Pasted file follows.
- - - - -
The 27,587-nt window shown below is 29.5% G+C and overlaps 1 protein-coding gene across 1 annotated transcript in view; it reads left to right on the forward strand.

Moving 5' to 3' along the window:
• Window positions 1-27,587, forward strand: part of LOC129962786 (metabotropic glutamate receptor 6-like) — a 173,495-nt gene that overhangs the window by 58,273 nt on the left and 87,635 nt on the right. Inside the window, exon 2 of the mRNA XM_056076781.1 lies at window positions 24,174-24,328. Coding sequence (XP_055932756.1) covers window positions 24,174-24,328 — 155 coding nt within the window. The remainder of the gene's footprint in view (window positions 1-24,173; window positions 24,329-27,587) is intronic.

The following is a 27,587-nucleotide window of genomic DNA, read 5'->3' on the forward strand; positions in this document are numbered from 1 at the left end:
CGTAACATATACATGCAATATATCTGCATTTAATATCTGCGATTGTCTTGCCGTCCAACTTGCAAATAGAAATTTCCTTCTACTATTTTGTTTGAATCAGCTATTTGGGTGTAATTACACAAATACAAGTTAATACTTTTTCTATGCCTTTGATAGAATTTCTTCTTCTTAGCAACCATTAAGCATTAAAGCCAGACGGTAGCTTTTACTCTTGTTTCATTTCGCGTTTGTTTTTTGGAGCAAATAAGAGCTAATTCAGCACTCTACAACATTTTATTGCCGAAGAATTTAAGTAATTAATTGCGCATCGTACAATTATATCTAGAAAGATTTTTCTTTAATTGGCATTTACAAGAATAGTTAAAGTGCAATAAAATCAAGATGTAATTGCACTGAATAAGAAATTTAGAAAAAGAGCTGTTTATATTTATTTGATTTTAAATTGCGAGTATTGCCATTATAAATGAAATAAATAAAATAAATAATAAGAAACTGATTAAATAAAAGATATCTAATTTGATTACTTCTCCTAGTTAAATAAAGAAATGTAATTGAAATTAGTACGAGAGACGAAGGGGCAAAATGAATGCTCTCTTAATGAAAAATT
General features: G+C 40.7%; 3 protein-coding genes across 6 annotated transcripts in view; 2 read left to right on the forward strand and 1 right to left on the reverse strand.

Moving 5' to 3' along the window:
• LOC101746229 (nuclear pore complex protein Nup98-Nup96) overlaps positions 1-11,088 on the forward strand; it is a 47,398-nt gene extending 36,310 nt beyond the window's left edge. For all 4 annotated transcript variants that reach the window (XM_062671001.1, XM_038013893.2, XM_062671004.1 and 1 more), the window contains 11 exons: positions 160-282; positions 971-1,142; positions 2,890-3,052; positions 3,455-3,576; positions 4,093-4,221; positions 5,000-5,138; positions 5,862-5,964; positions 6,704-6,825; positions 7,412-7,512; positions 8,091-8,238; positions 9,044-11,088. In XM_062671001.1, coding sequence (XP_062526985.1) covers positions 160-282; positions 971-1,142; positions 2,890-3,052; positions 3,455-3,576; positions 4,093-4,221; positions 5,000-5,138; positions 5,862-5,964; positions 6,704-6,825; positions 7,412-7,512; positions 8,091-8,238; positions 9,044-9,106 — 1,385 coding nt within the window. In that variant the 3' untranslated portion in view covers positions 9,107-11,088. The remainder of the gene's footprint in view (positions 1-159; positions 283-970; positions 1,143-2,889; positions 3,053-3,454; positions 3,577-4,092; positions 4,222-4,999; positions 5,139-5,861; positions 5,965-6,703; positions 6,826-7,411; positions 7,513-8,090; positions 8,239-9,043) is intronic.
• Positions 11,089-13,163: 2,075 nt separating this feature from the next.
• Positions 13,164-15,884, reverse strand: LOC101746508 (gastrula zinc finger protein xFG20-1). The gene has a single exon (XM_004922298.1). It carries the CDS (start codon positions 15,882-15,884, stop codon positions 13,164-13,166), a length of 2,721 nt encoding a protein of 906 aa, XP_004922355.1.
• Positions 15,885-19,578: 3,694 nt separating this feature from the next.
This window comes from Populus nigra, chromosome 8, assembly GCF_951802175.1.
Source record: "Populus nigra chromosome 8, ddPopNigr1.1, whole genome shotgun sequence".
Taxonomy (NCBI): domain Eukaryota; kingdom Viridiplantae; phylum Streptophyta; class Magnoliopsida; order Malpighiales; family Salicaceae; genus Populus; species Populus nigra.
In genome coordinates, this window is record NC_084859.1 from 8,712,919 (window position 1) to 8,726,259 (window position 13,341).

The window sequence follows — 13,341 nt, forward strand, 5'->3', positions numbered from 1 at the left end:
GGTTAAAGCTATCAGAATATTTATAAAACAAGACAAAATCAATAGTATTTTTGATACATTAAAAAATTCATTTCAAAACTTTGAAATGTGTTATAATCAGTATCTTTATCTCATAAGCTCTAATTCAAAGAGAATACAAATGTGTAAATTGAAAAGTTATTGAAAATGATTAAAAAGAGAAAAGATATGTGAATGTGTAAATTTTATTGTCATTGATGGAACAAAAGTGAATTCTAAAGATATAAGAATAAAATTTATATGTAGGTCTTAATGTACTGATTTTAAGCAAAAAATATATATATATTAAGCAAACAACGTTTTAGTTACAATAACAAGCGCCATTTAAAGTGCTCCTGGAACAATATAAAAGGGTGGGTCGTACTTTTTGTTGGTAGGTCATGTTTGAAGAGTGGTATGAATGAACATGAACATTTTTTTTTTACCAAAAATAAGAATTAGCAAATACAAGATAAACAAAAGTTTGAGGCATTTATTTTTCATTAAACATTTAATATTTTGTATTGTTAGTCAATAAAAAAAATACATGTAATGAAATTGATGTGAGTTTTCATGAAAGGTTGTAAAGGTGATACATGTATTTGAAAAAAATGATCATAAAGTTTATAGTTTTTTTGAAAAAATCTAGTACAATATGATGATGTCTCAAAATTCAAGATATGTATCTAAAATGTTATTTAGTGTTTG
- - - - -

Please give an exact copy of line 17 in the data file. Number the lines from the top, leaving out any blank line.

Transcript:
GGTTAAAGCTATCAGAATATTTATAAAACAAGACAAAATCAATAGTATTTTTGATACATTAAAAAATTCATTTCAAAACTTTGAAATGTGTTATAATCAGTATCTTTATCTCATAAGCTCTAATTCAAAGAGAATACAAATGTGTAAATTGAAAAGTTATTGAAAATGATTAAAAAGAGAAAAGATATGTGAATGTGTAAATTTTATTGTCATTGATGGAACAAAAGTGAATTCTAAAGATATAAGAATAAAATTTATATGTAGGTCTTAATGTACTGATTTTAAGCAAAAAATATATATATATTAAGCAAACAACGTTTTAGTTACAATAACAAGCGCCATTTAAAGTGCTCCTGGAACAATATAAAAGGGTGGGTCGTACTTTTTGTTGGTAGGTCATGTTTGAAGAGTGGTATGAATGAACATGAACATTTTTTTTTTACCAAAAATAAGAATTAGCAAATACAAGATAAACAAAAGTTTGAGGCATTTATTTTTCATTAAACATTTAATATTTTGTATTGTTAGTCAATAAAAAAAATACATGTAATGAAATTGATGTGAGTTTTCATGAAAGGTTGTAAAGGTGATACATGTATTTGAAAAAAATGATCATAAAGTTTATAGTTTTTTTGAAAAAATCTAGTACAATATGATGATGTCTCAAAATTCAAGATATGTATCTAAAATGTTATTTAGTGTTTG